Nikon D3200 review



With a huge leap that almost doubles the resolution of its predecessor, the 24 Megapixel Nikon D3200 becomes the highest resolution DX body in Nikon’s DSLR range. For its entry-level offering that’s quite a bold statement from Nikon and one that puts the D3200 at the top of the budget DSLR pile in terms of resolution at least. Canon’s budget 12 Megapixel EOS T3 / 1100D looks anemic by comparison and for the same sensor on a Sony camera you need to look to expensive range-topping models like the NEX-7 and SLT-A77 or A65.

It’s not just about sensor resolution, the D3200 has a new Expeed 3 processor which provides improved 4fps continuous shooting despite the larger file sizes. Its screen has been upgraded with an increase in resolution to 921k dots and in terms of video recording it’s now a much more versatile camera with new 1080p24/25/30 modes, enhanced exposure control, manual control over audio levels and an external mic socket.

The D3200 is a much better connected camera than it’s predecessor. Front and back IR remote sensors have been re-introduced and a new Wu-1a optional wireless mobile adapter allows you to remote control the camera and transmit images using an Android handset (an iOS version is in the works); check back for a review of this in the future.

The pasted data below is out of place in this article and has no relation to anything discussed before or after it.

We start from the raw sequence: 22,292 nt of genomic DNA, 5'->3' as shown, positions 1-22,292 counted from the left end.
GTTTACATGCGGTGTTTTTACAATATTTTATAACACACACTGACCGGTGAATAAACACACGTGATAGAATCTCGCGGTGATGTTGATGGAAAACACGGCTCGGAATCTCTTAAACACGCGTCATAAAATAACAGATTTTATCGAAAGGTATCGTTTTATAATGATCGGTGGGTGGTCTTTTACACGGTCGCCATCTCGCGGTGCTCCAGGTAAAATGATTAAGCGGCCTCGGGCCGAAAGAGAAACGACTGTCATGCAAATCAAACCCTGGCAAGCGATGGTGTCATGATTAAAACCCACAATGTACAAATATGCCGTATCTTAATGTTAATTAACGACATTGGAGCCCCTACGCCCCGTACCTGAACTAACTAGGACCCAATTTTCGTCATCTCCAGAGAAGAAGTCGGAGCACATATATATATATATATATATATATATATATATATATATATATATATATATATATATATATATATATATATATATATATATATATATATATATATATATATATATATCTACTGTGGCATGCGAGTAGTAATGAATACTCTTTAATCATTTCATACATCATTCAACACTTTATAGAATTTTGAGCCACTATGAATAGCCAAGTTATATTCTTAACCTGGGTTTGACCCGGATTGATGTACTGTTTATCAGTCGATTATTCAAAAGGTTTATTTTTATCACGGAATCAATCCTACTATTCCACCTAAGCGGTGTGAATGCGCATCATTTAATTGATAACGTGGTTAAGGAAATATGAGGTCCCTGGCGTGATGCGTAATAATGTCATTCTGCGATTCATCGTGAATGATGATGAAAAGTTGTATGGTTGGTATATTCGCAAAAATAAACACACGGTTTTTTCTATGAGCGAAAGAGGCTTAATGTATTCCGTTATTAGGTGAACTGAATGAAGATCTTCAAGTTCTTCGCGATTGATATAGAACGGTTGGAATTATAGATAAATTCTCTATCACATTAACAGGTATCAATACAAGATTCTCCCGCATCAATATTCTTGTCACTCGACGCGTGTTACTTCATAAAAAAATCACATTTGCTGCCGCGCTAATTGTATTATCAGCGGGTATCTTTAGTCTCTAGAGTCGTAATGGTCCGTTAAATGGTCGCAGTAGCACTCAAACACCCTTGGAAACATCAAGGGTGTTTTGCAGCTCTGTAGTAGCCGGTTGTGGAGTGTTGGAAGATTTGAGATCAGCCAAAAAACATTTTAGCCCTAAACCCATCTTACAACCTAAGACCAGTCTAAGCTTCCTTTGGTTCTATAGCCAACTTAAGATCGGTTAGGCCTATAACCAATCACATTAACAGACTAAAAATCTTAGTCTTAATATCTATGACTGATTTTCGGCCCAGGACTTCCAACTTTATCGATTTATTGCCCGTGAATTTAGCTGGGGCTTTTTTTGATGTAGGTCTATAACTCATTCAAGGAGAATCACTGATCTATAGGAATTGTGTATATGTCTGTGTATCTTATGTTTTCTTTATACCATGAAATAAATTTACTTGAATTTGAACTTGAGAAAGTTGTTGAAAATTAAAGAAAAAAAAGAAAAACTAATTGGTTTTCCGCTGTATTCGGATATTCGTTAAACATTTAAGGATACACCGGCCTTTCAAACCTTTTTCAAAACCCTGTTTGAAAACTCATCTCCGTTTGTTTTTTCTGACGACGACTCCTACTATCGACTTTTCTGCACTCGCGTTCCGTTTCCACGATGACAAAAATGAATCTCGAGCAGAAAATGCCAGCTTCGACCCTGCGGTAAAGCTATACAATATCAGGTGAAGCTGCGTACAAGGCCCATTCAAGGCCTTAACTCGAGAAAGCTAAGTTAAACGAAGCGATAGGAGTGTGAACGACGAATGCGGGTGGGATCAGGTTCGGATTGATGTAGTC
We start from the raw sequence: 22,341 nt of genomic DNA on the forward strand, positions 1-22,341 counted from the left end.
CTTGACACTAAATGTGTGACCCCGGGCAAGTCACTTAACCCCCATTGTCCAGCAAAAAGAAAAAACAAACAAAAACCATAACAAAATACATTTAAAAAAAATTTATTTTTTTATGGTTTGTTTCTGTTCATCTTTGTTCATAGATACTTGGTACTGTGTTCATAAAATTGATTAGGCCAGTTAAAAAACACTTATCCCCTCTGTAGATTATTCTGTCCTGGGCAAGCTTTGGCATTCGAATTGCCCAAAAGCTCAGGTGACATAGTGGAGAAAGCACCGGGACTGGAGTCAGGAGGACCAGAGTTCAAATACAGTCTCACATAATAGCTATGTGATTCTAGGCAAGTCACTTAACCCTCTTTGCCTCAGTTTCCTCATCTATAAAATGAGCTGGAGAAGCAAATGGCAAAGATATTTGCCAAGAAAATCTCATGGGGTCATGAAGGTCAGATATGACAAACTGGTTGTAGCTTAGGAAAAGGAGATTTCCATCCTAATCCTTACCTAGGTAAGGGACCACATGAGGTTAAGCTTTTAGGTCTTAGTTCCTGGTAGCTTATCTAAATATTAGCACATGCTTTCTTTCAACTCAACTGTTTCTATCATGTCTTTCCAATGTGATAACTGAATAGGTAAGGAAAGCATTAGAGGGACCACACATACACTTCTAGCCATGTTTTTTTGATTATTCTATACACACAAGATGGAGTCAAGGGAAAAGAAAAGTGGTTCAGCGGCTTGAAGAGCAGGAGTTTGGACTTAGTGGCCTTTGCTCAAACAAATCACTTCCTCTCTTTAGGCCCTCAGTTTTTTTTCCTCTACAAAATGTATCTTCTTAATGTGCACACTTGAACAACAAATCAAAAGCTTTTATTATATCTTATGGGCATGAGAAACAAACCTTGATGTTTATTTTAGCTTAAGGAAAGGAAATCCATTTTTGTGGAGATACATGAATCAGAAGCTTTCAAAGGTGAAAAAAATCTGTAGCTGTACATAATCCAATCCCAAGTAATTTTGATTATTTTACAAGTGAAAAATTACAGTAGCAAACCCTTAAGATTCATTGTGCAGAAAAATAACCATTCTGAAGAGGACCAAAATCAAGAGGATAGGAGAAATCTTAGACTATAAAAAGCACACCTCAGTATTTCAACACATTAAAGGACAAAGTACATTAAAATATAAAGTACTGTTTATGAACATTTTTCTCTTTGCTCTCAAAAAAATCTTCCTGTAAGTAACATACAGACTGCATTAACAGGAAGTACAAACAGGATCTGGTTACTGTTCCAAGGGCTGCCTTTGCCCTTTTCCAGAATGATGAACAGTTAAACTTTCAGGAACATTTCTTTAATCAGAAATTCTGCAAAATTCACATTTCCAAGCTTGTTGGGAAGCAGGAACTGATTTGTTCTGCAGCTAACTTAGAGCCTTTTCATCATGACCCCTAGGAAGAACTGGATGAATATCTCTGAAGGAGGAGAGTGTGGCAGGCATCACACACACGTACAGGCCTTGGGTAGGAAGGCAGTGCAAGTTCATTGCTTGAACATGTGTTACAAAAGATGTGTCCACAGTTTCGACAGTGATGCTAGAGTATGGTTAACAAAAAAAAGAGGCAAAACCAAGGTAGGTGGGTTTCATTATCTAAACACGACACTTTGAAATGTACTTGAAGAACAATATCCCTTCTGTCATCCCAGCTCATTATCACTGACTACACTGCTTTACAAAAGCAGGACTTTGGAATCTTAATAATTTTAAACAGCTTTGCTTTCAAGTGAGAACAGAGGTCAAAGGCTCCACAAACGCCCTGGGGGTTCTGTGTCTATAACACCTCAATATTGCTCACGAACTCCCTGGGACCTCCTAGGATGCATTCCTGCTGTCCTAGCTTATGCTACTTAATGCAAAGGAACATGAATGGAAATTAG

The sensor aside though, the D3200 marks an evolutionary, rather than revolutionary advance in consumer DSLR technology, building on what was already a very capable model, the D3100, with additions and enhancements that will strengthen its appeal among those trading up to a DSLR as well as more experienced photographers looking for a high resolution DX body with outstanding video performance at a bargain price. That said, it’s annoying Nikon still hasn’t addressed three features lacking on the D3100 which remain unavailable here on the latest model: auto exposure bracketing, live histograms or an optical depth-of-field preview. Now let’s make one last comparison with its rival from Canon before wrapping-up the review.